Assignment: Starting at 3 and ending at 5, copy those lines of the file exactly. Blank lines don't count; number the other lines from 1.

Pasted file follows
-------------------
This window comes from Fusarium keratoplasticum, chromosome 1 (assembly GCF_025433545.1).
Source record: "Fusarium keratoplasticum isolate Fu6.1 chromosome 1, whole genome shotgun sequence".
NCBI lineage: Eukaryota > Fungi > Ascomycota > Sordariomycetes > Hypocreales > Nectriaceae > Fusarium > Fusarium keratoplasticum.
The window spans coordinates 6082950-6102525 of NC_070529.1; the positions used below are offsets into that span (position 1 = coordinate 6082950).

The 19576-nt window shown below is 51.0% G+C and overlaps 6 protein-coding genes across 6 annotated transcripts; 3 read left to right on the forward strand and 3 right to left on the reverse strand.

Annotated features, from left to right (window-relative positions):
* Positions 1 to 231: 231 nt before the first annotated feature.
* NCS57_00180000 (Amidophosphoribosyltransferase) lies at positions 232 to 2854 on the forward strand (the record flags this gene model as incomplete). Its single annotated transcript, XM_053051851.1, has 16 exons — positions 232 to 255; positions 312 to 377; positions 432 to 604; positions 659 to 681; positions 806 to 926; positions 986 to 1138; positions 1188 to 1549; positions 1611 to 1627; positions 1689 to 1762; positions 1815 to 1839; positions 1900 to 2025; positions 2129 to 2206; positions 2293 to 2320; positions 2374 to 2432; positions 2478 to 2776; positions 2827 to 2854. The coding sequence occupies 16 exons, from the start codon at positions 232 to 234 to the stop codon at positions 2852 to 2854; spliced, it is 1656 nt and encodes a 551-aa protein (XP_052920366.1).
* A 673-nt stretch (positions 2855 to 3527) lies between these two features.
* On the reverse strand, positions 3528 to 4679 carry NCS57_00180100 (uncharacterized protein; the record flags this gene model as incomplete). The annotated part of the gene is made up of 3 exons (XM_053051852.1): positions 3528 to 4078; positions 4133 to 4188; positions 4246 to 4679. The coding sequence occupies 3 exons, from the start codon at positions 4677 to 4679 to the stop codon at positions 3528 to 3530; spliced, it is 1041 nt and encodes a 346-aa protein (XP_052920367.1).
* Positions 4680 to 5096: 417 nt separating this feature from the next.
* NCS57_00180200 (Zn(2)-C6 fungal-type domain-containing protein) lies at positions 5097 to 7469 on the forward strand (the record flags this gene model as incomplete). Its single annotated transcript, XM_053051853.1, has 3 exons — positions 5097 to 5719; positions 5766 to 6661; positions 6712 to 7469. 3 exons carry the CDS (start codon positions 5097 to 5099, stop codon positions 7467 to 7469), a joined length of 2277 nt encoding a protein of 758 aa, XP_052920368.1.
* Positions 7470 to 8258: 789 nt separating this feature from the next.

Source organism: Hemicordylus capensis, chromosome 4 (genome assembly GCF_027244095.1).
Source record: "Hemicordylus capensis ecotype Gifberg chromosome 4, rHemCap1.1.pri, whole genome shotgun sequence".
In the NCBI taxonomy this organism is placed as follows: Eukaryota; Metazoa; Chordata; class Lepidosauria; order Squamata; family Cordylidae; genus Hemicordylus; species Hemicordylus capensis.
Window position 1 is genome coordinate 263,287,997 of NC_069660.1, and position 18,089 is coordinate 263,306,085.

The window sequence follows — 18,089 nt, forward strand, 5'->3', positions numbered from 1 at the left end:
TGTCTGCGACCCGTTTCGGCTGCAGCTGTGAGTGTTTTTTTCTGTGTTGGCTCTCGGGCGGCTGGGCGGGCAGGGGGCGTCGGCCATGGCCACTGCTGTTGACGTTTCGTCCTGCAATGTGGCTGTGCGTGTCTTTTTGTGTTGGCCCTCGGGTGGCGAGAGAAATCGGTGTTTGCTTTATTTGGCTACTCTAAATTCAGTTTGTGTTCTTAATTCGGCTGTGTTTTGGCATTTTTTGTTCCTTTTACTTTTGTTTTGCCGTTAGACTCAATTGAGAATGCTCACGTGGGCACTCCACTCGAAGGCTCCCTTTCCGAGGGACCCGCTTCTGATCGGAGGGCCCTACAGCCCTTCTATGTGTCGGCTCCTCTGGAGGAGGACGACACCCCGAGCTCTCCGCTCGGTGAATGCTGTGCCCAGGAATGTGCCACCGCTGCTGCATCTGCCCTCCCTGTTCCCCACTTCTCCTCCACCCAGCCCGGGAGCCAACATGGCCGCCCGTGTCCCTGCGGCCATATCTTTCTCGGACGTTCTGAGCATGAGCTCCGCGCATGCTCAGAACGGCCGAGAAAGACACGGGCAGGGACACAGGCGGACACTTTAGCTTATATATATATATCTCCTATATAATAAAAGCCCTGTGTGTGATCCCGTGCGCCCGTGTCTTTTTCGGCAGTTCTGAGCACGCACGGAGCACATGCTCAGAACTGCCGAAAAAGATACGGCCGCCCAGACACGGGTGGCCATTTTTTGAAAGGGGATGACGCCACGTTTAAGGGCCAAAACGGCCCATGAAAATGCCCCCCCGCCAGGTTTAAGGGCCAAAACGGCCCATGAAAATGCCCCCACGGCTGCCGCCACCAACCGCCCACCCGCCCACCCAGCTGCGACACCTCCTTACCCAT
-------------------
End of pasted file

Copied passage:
NCBI lineage: Eukaryota > Fungi > Ascomycota > Sordariomycetes > Hypocreales > Nectriaceae > Fusarium > Fusarium keratoplasticum.
The window spans coordinates 6082950-6102525 of NC_070529.1; the positions used below are offsets into that span (position 1 = coordinate 6082950).

The 19576-nt window shown below is 51.0% G+C and overlaps 6 protein-coding genes across 6 annotated transcripts; 3 read left to right on the forward strand and 3 right to left on the reverse strand.